“We went for two reasons: one, to bring Osama bin Laden to the gates of hell, as I said at the time,” Biden said. “The second reason was to eliminate al-Qaida’s capacity to deal with more attacks on the United States from that territory. We accomplished both of those objectives. Period.

“That’s why I believe this is the right decision and quite frankly overdue.”

Associated Press writers Ellen Knickmeyer in Oklahoma City and Lolita C. Baldor in Washington contributed reporting.

Copyright © The Associated Press. All rights reserved. This material may not be published, broadcast, rewritten or redistributed.

United States News

Visitors watch the North Korea side from the Unification Observation Post in Paju, South Korea, nea...
Associated Press

South Korea urges North to restore hotlines for any talks

SEOUL, South Korea (AP) — South Korea on Sunday urged North Korea to restore dormant communication hotlines, a day after the North repeated an offer to open conditional talks. The North might be seeking to extract concessions about two weeks after it raised tensions by carrying out its first missile tests in six months. North […]
4 hours ago
Turkish President Recep Tayyip Erdogan addresses the 76th Session of the United Nations General Ass...
Associated Press

Turkey could buy more Russian missiles despite US warnings

ISTANBUL (AP) — Turkey’s president has said he would consider buying a second Russian missile system in defiance of strong objections by the United States. In an interview with American broadcaster CBS News, President Recep Tayyip Erdogan said Turkey would have to decide its defense systems on its own. Speaking to correspondent Margaret Brennan in […]
4 hours ago
FILE - In this May 1, 2021, file photo, Maoula Jan, 52, receives his second dose of the Pfizer vacc...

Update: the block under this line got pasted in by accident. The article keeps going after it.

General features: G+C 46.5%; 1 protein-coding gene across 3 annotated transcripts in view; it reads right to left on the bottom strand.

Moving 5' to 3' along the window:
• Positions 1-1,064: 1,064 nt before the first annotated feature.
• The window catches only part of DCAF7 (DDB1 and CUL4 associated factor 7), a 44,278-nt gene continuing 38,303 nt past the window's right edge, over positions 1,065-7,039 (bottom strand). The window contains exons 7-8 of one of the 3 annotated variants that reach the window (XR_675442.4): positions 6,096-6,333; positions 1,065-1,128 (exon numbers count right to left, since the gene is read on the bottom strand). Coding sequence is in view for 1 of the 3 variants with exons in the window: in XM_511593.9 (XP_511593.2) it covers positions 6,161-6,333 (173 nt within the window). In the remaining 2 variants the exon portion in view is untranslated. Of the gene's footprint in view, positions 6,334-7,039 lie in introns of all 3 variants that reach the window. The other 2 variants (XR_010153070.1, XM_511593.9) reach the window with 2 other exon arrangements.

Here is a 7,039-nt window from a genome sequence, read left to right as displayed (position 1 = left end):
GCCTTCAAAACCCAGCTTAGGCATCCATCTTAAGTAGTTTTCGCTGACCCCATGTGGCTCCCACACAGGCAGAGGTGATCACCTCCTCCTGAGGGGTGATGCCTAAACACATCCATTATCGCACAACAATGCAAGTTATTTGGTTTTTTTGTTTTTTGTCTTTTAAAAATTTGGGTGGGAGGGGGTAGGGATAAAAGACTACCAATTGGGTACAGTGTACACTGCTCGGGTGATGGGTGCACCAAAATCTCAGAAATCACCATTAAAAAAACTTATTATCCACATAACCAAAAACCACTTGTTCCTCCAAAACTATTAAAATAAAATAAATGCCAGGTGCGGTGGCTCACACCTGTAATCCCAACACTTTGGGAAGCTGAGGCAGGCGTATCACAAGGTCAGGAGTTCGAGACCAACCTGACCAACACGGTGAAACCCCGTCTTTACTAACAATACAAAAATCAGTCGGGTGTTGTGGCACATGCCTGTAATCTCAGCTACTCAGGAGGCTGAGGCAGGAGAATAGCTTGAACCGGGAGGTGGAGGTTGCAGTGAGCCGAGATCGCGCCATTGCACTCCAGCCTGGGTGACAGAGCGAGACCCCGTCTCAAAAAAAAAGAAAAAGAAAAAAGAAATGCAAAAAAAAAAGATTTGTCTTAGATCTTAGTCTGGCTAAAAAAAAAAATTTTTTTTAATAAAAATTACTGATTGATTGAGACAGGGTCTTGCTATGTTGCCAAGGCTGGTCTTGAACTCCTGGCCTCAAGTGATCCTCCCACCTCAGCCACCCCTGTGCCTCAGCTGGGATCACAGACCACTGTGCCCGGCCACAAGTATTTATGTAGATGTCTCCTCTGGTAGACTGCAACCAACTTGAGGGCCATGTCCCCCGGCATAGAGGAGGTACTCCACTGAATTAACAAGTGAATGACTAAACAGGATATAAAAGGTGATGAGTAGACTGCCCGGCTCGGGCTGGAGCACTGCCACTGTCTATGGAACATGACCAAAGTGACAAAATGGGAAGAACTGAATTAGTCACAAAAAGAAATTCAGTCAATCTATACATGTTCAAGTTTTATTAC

Associated Press

UK counts on vaccines, ‘common sense’ to keep virus at bay

LONDON (AP) — Britons are encouraged these days — though in most cases not required — to wear face coverings in crowded indoor spaces. But Prime Minister Boris Johnson regularly appears in the packed, poorly ventilated House of Commons cheek-by-jowl with other maskless Conservative lawmakers. For critics, that image encapsulates the flaw in the government’s […]
1 day ago
SAN DIEGO (AP) — San Diego police are investigating the deaths of a woman and her 2-year-old ...
Associated Press

Police investigate fatal fall of mother, son at ballpark

SAN DIEGO (AP) — San Diego police are investigating the deaths of a woman and her 2-year-old son Saturday after they fell from the third level of Petco Park, just as thousands of baseball fans were heading inside for a Padres game, the San Diego Union-Tribune reported. The woman, 40, and the boy were pronounced […]
1 day ago
PULLMAN, Wash. (AP) — Authorities say a man has been arrested in connection with a shooting t...
Associated Press

1 killed, WSU football player hurt in shooting near campus

PULLMAN, Wash. (AP) — Authorities say a man has been arrested in connection with a shooting that killed one person and critically injured another near the Washington State University campus early Saturday morning. Police in Pullman, Washington, later identified the injured victim as 22-year-old Brandon C. Gray, a wide receiver on the school’s football team. […]
1 day ago
FILE - In this Sept. 21, 2021, file photo House Budget Committee Chair John Yarmuth, D-Ky., joined ...
Associated Press

Panel OKs Dems’ $3.5T bill, crunch time for Biden agenda

WASHINGTON (AP) — Democrats pushed a $3.5 trillion, 10-year bill strengthening social safety net and climate programs through the House Budget Committee, but one Democrat voted “no,” illustrating the challenges party leaders face in winning the near unanimity they’ll need to push the sprawling package through Congress. The Democratic-dominated panel, meeting virtually Saturday, approved the […]
1 day ago
‘Overdue’: Biden sets Aug. 31 for US exit from Afghanistan